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Rhydderch, Gillian; Gameson, J. (2010)
Publisher: Taylor & Francis
Languages: English
Types: Article
Subjects:
This is the third in a series of papers exploring the Constructionist Model of Informed Reasoned Action (COMOIRA). The first two papers articulated the theoretical and conceptual issues underpinning the model and explored some important process and practice issues associated with it.\ud \ud Initially, this paper discusses two important concepts that contextualise the model. Firstly, that the model is in an ongoing process of development, and, secondly, that the model is a heuristic, providing a template to guide the professional work of an applied psychologist, rather than a prescriptive process in which actions must follow in a particular, unchanging order.\ud \ud This paper then illustrates applications of the model in working with individuals and groups within the Cardiff University training programme for educational psychologists (EPs) and also in the work of the authors with service users, including joint work at an organisational level with two Educational Psychology Services (EPSs). Moving from a theoretical perspective to a practical, day‐to‐day application of any model, or even simply contemplating such a move, inevitably generates challenges for individuals and organisations and these are discussed from a constructionist perspective.\ud \ud This paper also addresses the issue of providing detailed worked examples of the model in practice, especially when there are expectations and assumptions that doing so will inevitably be positive and helpful.\ud \ud Whilst the model has been exported from the training programme and has been taken up in a variety of ways by some individual EPs and some EPSs, there is a need to explore more systematically its impact and value beyond the training programme. The next phase of development needs to involve some structured monitoring and evaluation of the model in the field. However, it will be critical also to explore the contextual and systemic factors that might encourage, enable and support the use of a new model, as well as those that might discourage, oppose and/or inhibit its application and development.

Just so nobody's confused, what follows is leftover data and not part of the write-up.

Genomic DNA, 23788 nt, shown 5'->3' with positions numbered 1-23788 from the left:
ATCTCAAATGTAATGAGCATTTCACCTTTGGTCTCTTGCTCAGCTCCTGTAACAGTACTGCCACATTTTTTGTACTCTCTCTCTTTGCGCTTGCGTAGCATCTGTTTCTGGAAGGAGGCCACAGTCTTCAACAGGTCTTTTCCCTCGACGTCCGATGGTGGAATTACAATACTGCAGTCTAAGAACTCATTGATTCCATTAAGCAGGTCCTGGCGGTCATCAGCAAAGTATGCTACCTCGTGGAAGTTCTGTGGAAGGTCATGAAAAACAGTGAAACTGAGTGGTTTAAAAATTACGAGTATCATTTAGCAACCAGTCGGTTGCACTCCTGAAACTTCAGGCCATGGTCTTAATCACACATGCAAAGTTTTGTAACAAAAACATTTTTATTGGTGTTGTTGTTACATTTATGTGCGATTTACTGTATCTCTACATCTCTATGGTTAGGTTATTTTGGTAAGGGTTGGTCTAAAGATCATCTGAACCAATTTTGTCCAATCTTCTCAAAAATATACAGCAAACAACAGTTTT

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    • Billington, T. (2006). Working with Children. London: Sage Publications.
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